A RARE ENCOUNTER
The closer he strolled, the more my universe narrowed, until I was left seeing nothing but him – his strong, slow movements – it became impossible to draw my eyes away. We stood motionless. My generally quiet heart evolved into a warm and powerful beat pounding in my chest. He paused at the last bit of bush concealing us, seemingly nonchalant, but a slight flap of massive ears suggested that he now sensed our presence. As he carefully stepped forward, the ranger calmly lifted her hat and with her "hello, boy", he trumpeted and fled.
I drew what felt like my first breath and with it the bushveld sounds rushed back. The adrenaline in my body had wakened sleeping nerves and my muscles were warm and ready to react. We stood savoring the memory of the moment for a while before falling back into single file behind the ranger, passing the tracks of the elephant bull that had just been within a few metres from us.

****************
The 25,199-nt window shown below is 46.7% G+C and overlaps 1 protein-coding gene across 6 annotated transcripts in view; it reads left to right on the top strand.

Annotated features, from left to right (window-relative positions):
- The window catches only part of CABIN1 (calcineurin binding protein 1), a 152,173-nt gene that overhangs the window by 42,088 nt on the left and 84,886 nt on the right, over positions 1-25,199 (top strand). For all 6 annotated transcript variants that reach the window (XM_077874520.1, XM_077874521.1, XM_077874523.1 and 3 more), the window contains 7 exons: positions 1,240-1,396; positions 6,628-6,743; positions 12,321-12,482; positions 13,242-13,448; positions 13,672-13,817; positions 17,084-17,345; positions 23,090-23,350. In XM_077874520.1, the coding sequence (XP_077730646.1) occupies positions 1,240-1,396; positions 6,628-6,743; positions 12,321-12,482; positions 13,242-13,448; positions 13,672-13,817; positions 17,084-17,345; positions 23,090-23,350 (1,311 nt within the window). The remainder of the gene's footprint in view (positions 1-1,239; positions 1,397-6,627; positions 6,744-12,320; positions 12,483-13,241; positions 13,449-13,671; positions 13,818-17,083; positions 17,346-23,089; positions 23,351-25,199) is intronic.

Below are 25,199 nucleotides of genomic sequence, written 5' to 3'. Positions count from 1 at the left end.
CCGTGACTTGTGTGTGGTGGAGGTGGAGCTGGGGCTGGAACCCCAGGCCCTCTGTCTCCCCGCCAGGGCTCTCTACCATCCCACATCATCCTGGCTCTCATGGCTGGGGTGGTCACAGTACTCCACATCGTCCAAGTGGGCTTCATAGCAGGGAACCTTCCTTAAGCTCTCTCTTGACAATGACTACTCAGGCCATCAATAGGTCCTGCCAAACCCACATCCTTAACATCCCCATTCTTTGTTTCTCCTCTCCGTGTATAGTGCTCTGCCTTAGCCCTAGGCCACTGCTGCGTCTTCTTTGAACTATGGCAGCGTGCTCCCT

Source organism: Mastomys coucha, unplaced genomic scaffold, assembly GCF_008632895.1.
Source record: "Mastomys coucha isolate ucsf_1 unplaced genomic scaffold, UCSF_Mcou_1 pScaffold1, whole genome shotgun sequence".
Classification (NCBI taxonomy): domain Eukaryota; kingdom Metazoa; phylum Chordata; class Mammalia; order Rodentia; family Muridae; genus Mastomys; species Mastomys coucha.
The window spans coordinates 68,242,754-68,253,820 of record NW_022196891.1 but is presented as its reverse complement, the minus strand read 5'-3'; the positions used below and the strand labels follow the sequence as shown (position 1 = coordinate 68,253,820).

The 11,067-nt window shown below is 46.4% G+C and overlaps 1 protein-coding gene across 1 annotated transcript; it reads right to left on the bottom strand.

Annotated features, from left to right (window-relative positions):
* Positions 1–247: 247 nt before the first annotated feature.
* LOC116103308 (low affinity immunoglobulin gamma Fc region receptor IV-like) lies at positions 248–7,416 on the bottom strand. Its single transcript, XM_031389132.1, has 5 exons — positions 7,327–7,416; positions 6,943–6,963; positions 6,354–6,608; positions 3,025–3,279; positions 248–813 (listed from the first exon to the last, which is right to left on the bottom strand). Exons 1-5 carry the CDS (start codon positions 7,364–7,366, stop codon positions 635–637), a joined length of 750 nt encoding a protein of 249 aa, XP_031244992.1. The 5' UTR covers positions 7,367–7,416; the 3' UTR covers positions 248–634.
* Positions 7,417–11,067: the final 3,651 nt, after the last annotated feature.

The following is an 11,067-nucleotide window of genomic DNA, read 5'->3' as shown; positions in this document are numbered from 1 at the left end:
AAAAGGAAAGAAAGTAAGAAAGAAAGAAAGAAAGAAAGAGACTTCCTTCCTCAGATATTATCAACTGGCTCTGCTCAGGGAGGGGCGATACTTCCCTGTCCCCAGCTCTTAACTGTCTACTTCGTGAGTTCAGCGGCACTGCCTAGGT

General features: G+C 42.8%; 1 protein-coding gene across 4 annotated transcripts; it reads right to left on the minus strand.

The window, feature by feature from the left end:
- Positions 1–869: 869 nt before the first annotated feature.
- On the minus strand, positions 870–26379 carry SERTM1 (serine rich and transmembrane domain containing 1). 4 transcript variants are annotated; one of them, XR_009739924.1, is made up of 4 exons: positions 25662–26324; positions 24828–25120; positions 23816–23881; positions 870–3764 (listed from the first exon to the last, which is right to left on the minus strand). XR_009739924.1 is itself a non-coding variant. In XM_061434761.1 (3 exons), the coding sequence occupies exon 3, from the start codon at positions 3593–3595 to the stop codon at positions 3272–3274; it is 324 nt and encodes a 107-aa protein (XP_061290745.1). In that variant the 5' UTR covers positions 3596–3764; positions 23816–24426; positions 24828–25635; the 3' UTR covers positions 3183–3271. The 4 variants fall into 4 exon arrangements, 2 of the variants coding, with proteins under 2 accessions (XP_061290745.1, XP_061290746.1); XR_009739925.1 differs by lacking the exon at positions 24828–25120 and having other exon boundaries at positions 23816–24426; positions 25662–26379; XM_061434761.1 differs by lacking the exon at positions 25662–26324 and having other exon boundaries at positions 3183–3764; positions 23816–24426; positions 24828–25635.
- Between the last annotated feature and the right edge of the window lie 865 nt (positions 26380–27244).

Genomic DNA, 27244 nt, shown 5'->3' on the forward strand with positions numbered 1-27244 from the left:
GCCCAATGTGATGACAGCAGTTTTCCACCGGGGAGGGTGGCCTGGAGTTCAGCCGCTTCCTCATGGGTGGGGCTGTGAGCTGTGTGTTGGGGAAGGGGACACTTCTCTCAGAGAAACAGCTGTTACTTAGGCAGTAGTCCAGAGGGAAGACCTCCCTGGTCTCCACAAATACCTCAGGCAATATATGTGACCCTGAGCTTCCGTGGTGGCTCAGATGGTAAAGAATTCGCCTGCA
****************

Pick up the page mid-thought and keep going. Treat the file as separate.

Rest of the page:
At the lodge my thoughts lingered on the magnificent animal that had shown mortal fear in our presence. Looking over the Luvuvhu River, I felt a deep, restless silence descend on me.
My spirit was calmed by the tangible magic of the valley. At night I was woken by the haunting calls of the elusive hyena and leopard; by day I was drawn to the salient baobab trees that have stood guard there for thousands of years.
We spent a few memorable moments at the base of one baobab. On one side the tree formed a natural cave and as we walked up to touch the century-old trunk, we noticed hundreds of small moths blending in the bark. As we stepped in to take a closer look they took flight, whirling around us and leaving us laughing in the shelter of the tree.
It's impossible to overstate the richness encountered on foot: gently run your hand across a fever tree to feel the dust of its bright green bark on your fingertips; deeply breathe the bush scents that intensify as you brush against the plants. In the soil find lines drawn by the belly of a monitor lizard. You’ll never be as alert as you are when walking in the wild.
Back in the outskirts of Johannesburg I realized that, between the corrugated shacks and industrial buildings, my eyes were still scanning hopefully for creatures in the bush.